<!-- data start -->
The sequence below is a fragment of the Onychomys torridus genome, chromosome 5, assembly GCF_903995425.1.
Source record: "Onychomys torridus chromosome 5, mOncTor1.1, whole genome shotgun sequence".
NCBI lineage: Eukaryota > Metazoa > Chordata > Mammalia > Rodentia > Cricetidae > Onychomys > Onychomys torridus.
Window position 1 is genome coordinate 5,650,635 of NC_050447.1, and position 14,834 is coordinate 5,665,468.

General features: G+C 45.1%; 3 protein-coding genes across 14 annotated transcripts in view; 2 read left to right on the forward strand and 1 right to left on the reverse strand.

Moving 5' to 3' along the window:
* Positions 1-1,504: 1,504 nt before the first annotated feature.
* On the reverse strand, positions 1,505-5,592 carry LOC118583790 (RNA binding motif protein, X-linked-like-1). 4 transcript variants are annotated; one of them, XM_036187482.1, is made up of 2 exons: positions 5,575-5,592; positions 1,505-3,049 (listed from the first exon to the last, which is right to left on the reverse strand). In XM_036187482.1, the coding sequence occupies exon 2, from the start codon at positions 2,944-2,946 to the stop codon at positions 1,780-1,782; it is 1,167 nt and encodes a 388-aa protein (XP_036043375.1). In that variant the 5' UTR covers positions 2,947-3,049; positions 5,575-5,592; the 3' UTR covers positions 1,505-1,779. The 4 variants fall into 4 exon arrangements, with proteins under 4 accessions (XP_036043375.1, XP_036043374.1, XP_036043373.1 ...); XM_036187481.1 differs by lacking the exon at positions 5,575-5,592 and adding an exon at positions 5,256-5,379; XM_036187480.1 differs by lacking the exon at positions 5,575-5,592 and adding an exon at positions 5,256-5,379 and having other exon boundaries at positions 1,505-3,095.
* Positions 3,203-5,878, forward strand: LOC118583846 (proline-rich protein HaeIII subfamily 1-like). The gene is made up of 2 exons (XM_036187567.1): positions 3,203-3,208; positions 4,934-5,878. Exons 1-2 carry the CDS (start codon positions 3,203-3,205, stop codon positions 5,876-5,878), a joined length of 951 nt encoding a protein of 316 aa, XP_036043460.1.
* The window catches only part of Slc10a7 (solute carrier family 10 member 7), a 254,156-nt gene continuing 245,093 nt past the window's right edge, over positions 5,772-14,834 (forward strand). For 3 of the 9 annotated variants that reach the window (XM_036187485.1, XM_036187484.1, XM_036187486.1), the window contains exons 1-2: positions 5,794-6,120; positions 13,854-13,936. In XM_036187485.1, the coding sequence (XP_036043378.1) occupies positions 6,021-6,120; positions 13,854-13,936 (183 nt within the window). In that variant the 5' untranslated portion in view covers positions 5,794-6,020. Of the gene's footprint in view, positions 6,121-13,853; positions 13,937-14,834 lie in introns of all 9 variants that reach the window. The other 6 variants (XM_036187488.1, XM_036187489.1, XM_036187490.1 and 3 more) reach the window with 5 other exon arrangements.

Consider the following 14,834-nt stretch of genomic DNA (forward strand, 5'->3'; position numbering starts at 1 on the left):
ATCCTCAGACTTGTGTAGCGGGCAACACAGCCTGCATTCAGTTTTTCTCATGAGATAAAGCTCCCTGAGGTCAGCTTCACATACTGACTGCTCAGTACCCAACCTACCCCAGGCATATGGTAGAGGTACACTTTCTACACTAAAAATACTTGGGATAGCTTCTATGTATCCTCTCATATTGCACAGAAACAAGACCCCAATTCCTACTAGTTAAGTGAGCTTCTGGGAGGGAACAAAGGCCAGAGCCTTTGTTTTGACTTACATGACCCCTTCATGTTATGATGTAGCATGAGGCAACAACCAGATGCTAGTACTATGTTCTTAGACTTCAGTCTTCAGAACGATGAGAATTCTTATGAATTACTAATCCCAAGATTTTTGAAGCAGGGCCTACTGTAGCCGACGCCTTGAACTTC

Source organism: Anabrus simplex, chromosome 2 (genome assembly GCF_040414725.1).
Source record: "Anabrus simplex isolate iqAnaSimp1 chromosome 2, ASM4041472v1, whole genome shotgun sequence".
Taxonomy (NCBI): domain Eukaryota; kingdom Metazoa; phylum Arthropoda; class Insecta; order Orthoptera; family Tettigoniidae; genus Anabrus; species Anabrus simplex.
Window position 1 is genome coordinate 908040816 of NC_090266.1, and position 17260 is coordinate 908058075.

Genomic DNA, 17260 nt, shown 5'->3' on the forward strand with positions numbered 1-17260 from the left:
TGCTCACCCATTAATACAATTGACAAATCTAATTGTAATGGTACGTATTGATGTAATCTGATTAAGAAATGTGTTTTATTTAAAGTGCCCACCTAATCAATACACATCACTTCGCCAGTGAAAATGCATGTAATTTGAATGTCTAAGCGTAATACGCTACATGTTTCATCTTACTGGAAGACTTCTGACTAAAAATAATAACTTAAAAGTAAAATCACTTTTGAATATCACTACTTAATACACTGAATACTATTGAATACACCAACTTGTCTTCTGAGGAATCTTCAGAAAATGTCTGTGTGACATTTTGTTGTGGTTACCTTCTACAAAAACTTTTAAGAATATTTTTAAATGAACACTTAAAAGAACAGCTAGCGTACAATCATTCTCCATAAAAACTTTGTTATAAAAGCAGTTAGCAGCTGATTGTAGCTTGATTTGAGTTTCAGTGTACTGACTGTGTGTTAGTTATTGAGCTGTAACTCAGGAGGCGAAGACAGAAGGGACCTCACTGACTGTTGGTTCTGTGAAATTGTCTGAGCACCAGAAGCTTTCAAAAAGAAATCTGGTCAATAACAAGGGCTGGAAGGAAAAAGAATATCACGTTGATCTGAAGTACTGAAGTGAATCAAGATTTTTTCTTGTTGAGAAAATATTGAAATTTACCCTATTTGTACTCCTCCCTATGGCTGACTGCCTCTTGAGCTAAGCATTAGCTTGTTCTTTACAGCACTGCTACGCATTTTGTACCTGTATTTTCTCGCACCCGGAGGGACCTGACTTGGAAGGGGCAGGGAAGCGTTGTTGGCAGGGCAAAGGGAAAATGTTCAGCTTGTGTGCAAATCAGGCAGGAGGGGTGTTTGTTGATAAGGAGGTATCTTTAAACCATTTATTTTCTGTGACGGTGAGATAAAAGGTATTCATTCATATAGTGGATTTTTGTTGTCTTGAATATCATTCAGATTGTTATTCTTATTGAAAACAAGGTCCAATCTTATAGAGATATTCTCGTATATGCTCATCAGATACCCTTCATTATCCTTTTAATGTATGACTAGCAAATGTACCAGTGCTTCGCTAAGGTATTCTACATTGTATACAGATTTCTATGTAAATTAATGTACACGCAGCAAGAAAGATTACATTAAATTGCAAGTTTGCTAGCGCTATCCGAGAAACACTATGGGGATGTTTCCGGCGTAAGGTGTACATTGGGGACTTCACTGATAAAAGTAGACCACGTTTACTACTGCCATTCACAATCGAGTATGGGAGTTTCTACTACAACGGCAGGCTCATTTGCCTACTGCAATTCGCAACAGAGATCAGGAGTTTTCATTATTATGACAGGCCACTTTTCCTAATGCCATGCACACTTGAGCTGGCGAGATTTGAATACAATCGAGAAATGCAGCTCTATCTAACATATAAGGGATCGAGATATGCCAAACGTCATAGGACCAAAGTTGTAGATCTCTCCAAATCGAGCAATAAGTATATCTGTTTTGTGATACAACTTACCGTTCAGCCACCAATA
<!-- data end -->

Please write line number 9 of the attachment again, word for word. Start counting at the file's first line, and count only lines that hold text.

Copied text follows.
* Positions 3,203-5,878, forward strand: LOC118583846 (proline-rich protein HaeIII subfamily 1-like). The gene is made up of 2 exons (XM_036187567.1): positions 3,203-3,208; positions 4,934-5,878. Exons 1-2 carry the CDS (start codon positions 3,203-3,205, stop codon positions 5,876-5,878), a joined length of 951 nt encoding a protein of 316 aa, XP_036043460.1.